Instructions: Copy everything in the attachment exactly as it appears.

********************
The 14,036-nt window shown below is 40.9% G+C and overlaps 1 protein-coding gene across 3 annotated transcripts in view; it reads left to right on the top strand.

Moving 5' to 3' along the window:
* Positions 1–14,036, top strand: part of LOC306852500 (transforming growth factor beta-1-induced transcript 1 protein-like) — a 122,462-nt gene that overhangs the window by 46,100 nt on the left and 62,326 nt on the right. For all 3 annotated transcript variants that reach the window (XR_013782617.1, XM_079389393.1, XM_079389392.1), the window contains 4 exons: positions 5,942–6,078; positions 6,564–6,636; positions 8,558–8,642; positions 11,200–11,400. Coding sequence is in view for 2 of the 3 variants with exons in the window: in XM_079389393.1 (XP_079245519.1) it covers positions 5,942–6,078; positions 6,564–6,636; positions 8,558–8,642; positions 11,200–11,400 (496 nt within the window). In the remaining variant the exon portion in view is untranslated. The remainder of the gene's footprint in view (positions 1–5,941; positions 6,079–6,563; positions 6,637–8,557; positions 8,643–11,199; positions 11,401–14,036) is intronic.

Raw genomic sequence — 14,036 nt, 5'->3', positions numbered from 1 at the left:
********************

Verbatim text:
The 14,036-nt window shown below is 40.9% G+C and overlaps 1 protein-coding gene across 3 annotated transcripts in view; it reads left to right on the top strand.

Moving 5' to 3' along the window:
* Positions 1–14,036, top strand: part of LOC306852500 (transforming growth factor beta-1-induced transcript 1 protein-like) — a 122,462-nt gene that overhangs the window by 46,100 nt on the left and 62,326 nt on the right. For all 3 annotated transcript variants that reach the window (XR_013782617.1, XM_079389393.1, XM_079389392.1), the window contains 4 exons: positions 5,942–6,078; positions 6,564–6,636; positions 8,558–8,642; positions 11,200–11,400. Coding sequence is in view for 2 of the 3 variants with exons in the window: in XM_079389393.1 (XP_079245519.1) it covers positions 5,942–6,078; positions 6,564–6,636; positions 8,558–8,642; positions 11,200–11,400 (496 nt within the window). In the remaining variant the exon portion in view is untranslated. The remainder of the gene's footprint in view (positions 1–5,941; positions 6,079–6,563; positions 6,637–8,557; positions 8,643–11,199; positions 11,401–14,036) is intronic.

Raw genomic sequence — 14,036 nt, 5'->3', positions numbered from 1 at the left: